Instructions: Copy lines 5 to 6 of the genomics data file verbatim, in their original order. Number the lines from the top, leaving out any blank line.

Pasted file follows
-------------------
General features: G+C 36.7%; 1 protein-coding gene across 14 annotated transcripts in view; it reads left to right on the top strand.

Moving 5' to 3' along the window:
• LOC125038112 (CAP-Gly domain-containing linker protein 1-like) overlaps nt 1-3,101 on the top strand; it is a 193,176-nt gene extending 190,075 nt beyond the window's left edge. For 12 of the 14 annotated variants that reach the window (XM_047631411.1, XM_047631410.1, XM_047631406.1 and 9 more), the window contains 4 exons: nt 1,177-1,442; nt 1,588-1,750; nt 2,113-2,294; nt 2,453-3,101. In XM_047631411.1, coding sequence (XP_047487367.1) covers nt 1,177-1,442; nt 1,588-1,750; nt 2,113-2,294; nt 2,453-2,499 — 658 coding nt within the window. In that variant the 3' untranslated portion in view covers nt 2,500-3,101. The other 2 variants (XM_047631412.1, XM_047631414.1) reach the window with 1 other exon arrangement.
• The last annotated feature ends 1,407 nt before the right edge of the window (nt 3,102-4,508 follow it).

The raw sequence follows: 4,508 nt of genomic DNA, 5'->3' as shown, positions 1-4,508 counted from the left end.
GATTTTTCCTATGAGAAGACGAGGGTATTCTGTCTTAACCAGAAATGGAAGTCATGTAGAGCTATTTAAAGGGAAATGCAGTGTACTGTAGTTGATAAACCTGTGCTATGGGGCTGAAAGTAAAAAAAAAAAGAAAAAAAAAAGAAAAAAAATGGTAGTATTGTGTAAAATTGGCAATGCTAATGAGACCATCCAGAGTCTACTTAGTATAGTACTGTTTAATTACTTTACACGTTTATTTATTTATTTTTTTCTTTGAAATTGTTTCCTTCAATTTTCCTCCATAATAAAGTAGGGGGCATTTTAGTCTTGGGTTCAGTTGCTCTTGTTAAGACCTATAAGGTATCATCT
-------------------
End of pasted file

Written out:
The raw sequence follows: 4,508 nt of genomic DNA, 5'->3' as shown, positions 1-4,508 counted from the left end.
GATTTTTCCTATGAGAAGACGAGGGTATTCTGTCTTAACCAGAAATGGAAGTCATGTAGAGCTATTTAAAGGGAAATGCAGTGTACTGTAGTTGATAAACCTGTGCTATGGGGCTGAAAGTAAAAAAAAAAAGAAAAAAAAAAGAAAAAAAATGGTAGTATTGTGTAAAATTGGCAATGCTAATGAGACCATCCAGAGTCTACTTAGTATAGTACTGTTTAATTACTTTACACGTTTATTTATTTATTTTTTTCTTTGAAATTGTTTCCTTCAATTTTCCTCCATAATAAAGTAGGGGGCATTTTAGTCTTGGGTTCAGTTGCTCTTGTTAAGACCTATAAGGTATCATCT